The human resources investigator also concurred with recommendations from Steiger and Turner-Hawkins that Kim-Foraker be issued a written warning for unacceptable behavior. Id. at 4. On March 3, 2006, Steiger presented Kim-Foraker with an Unacceptable Behavior Notification. The notification cited February 15 and March 1, 2006 as incidents of inappropriate behavior inconsistent with Allstate's policy of treating all employees with dignity and respect, and stated that further instances of inappropriate behavior would result in a Job in Jeopardy Notification. Id., Ex. D (Unacceptable Behavior Notification).*fn1 After receiving the Unacceptable Behavior Notification, Kim-Foraker took an approved medical leave until May 15, 2006, when she had exhausted her paid days off and returned to work on a reduced schedule.*fn2

Id., Ex. A (Dep. of Kim-Foraker) at 160:3-18.

Upon her return to work in May, 2006, Allstate alleges that Kim-Foraker's unprofessional behavior continued. For example, Allstate states (and Kim-Foraker does not dispute) that, unprompted, she discussed with insurance adjusters the March 1, 2006 incident, including her allegations that Robinson physically injured her; this discussion made the insurance adjusters feel uncomfortable, and distracted the adjusters' attention from attending to customer issues. Id., Ex. F (Job in Jeopardy Notification). On May 26, 2006, Allstate issued a Job in Jeopardy Notification to Kim-Foraker. Id. The notification stated that Kim-Foraker continued to engage in unprofessional behavior in violation of Allstate's policy, and cited specific examples of her unprofessional behavior. Id. The notification also cited Allstate's policy requiring professional behavior in the workplace, and stated that failure to improve her behavior and comply with the policy, or make reasonable effort to do so, could result in her immediate termination. Id.*fn3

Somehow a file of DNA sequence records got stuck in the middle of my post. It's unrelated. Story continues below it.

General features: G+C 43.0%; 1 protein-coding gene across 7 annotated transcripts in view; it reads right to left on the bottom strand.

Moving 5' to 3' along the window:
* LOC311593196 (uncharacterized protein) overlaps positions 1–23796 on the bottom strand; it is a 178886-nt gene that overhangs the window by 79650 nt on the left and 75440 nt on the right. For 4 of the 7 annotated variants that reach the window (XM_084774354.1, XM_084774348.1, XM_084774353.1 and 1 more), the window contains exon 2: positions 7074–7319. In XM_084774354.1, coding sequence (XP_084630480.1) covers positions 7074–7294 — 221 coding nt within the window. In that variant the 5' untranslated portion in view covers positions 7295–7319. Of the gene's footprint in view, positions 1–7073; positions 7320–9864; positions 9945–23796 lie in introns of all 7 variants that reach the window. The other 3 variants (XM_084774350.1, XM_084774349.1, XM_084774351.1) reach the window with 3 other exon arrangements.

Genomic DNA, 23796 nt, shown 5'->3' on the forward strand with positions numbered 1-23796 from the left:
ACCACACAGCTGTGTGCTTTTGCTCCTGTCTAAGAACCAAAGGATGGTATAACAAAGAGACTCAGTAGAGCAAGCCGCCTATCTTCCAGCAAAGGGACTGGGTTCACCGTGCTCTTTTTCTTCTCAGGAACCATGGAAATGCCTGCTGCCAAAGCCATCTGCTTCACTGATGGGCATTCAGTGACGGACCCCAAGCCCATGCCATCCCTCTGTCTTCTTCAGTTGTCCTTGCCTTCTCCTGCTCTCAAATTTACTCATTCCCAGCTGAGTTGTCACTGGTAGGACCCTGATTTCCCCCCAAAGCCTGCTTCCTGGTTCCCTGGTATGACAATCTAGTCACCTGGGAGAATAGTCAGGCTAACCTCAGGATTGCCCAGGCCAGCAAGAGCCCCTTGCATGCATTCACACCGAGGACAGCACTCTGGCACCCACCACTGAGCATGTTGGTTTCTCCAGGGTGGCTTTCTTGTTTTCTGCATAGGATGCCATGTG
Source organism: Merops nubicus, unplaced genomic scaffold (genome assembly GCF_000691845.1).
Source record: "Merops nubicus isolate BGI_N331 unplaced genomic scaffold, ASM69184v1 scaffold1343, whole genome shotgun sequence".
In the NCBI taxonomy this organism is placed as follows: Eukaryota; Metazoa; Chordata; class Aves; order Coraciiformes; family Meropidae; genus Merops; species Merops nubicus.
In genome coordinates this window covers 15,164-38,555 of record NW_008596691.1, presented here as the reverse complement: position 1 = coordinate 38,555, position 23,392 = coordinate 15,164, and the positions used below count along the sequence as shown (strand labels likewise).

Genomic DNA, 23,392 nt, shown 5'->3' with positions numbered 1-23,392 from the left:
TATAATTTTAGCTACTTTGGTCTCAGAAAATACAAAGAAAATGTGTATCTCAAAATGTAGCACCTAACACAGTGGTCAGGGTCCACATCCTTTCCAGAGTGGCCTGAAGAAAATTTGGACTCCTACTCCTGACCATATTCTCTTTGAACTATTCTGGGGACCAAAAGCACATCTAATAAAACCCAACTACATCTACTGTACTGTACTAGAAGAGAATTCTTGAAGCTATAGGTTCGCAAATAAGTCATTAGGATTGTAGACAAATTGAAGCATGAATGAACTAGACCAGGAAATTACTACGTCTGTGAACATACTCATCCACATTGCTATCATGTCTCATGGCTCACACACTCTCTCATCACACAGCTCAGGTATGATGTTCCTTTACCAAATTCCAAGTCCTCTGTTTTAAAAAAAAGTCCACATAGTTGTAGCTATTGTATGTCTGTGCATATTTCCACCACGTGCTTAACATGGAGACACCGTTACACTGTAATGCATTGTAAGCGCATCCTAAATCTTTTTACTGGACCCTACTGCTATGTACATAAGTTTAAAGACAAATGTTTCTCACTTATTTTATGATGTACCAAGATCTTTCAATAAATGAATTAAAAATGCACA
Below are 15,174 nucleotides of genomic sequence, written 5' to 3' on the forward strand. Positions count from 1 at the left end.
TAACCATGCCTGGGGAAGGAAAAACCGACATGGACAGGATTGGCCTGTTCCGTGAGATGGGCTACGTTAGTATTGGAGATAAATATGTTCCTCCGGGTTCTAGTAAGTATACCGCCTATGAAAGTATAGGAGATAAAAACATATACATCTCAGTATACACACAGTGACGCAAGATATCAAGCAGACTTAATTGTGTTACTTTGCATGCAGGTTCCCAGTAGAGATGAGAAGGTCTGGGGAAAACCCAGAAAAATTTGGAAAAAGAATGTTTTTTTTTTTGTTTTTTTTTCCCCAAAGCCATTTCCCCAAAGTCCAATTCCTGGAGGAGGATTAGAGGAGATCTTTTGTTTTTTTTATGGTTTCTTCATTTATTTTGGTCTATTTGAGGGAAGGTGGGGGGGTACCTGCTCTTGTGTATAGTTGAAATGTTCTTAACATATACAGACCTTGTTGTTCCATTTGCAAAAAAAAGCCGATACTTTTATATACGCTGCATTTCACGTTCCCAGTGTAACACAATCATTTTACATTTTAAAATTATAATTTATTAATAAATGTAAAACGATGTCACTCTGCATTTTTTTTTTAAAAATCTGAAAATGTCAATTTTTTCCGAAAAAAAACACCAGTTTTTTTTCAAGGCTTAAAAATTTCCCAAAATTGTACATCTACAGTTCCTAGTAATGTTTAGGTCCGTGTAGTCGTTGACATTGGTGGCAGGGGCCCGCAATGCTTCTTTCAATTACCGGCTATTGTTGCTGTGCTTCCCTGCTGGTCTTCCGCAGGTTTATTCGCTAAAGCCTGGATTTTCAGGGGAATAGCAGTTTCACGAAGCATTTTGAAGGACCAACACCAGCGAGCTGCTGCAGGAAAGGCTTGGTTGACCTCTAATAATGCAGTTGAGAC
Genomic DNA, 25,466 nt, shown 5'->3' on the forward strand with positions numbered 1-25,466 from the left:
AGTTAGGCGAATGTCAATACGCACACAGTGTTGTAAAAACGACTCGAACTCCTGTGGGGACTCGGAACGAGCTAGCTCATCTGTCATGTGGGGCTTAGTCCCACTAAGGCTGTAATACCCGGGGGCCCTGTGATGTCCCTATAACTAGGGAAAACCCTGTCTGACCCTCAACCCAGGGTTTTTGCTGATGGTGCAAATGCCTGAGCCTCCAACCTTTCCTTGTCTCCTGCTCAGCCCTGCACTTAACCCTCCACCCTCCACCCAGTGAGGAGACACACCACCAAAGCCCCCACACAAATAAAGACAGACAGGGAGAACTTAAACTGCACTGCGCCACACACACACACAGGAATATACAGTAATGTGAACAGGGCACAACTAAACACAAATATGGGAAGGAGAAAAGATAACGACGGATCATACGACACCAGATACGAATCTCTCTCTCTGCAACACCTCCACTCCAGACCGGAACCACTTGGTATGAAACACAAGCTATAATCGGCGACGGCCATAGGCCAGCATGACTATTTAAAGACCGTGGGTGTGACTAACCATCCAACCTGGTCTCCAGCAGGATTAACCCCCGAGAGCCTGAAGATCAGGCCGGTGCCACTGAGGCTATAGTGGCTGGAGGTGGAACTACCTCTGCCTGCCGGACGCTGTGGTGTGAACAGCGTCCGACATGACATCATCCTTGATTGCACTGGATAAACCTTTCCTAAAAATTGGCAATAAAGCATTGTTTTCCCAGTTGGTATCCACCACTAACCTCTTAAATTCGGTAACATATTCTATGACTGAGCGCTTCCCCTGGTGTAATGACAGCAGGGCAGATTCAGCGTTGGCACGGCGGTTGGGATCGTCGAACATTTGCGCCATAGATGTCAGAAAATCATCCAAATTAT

On August 30, 2006, Kim-Foraker met with the human resources manager and supervisors Turner-Hawkins and Steiger to discuss her medical condition. They asked KimForaker to complete Family and Medical Leave Act ("FMLA") paperwork to continue working on a reduced schedule. Id., Ex. A (Dep. of Kim-Foraker) at 190:16-193:14, Ex. G (August 30, 2006 human resources memorandum). According to Turner-Hawkins and the human resources manager, Kim-Foraker began yelling that she would not complete FMLA forms because she had a workers' compensation claim pending, and she believed completing the FMLA forms would foreclose her eligibility for workers' compensation. Id., Ex. G (August 30, 2006 human resources memorandum). The human resources manager explained that the FMLA forms would not affect her workers' compensation claim, and that completion of the forms was necessary to continue her reduced work schedule, but Kim-Foraker cut off the explanation and continued to yell; co-workers overheard the yelling. Id. According to Kim-Foraker, she refused to complete the FMLA forms, but she did not yell. Id., Ex. A (Dep. of Kim-Foraker) at 190:16-193:14.